What is the purpose of the Universe? Here is one possible answer.

The more we learn about the universe, the more we discover just how diverse all its planets, stars, nebulae and unexplained chunks of matter really are. So what is all this matter doing in our universe, other than just floating in space?

By George Dvorskyio9

Well, it just so happens that there is a theory that gives a kind of raison d’etre to our universe and all the objects flying through it. If true, it would mean that our universe is nothing more than a black hole generator, or a means to produce as many baby universes as possible. To learn more, we spoke to the man who came up with the idea.

It’s called the theory of Cosmological Natural Selection and it was conjured by Lee Smolin, a researcher at the Perimeter Institute for Theoretical Physics and and an adjunct professor of physics at the University of Waterloo.

In his book, The Life of the Cosmos, Smolin proposed that Darwinian processes still apply at the extreme macro-scale and to non-biological entities. Because the universe is a potentially replicative unit, he suggests that it’s subject to selectional pressures. Consequently, nearly everything the universe does is geared toward replication.

„It’s a scenario that explains how the laws of nature are chosen,“ Smolin told io9, „and if true, these parameters are geared to maximize the number of black holes made in the universe.“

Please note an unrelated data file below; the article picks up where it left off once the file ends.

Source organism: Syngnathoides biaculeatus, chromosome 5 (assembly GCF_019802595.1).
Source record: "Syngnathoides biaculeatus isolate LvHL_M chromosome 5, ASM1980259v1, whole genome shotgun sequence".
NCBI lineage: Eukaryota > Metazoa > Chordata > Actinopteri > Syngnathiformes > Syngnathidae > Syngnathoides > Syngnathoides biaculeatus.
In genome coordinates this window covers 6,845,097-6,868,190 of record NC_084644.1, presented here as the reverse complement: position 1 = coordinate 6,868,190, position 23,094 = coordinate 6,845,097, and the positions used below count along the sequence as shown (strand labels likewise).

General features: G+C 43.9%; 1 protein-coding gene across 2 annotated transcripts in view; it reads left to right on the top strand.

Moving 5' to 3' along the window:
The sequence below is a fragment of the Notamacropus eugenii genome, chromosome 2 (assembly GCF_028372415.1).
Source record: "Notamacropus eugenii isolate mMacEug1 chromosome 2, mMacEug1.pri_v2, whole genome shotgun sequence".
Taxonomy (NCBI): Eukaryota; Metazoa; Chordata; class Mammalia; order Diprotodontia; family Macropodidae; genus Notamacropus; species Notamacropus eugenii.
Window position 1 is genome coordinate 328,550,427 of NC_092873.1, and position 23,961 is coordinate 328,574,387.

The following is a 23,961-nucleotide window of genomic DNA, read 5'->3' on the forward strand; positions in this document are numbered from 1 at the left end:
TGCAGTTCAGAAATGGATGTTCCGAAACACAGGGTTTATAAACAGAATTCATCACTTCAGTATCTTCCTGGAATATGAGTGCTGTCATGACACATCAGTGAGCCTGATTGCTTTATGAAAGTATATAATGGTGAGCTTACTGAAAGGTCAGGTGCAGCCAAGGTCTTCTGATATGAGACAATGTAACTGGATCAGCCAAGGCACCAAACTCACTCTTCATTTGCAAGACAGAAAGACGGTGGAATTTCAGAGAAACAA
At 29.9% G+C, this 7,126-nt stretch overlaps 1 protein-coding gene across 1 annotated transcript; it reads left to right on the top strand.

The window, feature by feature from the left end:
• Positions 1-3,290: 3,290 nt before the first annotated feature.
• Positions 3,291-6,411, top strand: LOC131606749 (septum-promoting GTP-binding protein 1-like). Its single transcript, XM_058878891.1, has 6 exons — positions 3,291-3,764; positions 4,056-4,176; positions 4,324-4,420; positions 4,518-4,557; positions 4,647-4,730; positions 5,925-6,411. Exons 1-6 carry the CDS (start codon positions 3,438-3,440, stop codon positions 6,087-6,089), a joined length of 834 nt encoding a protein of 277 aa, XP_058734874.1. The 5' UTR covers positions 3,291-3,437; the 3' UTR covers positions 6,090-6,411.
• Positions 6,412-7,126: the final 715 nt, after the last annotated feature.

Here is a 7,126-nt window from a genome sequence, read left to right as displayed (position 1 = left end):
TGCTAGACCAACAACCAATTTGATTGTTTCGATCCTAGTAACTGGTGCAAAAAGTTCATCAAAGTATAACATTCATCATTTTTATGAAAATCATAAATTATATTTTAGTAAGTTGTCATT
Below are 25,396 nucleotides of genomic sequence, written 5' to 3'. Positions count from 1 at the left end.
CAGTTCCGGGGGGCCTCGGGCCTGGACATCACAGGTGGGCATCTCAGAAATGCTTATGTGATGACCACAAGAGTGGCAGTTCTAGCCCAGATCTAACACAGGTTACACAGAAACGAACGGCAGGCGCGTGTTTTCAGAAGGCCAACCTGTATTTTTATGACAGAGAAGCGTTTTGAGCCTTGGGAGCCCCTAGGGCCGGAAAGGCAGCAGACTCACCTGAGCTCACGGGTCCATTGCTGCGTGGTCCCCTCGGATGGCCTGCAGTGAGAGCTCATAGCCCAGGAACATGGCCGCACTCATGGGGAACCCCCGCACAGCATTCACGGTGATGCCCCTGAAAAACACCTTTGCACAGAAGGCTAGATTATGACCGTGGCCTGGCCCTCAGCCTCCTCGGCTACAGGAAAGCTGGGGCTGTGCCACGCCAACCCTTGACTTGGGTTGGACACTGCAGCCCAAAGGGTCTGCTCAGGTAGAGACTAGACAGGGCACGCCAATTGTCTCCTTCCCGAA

Of cosmological singularities and baby universes

Indeed, black holes — and the cosmological singularities they produce — are central to Smolin’s theory. These are regions of space-time where the quantities used to measure gravitational fields or temperature become infinite. It’s also where general relativity stops being useful, making any kind of prediction impossible. Classical general relativity says that a singularity exists inside each black hole. But both string theory and loop quantum gravity suggest that black hole singularities can be eliminated — and when this happens, it may be possible to describe the future evolution of the space-time region within it.

„Everything that falls into a black hole doesn’t just hit the cosmological singularity and just stop evolving so that time simply comes to an end,“ he says, „Time continues and everything that fell into the black hole would have a future where the singularity was, and that region is what we call a baby universe.“

Moreover, Smolin says these baby universes are immune to whatever happens in the parent universe, including eternal inflation and its ultimate heat death.

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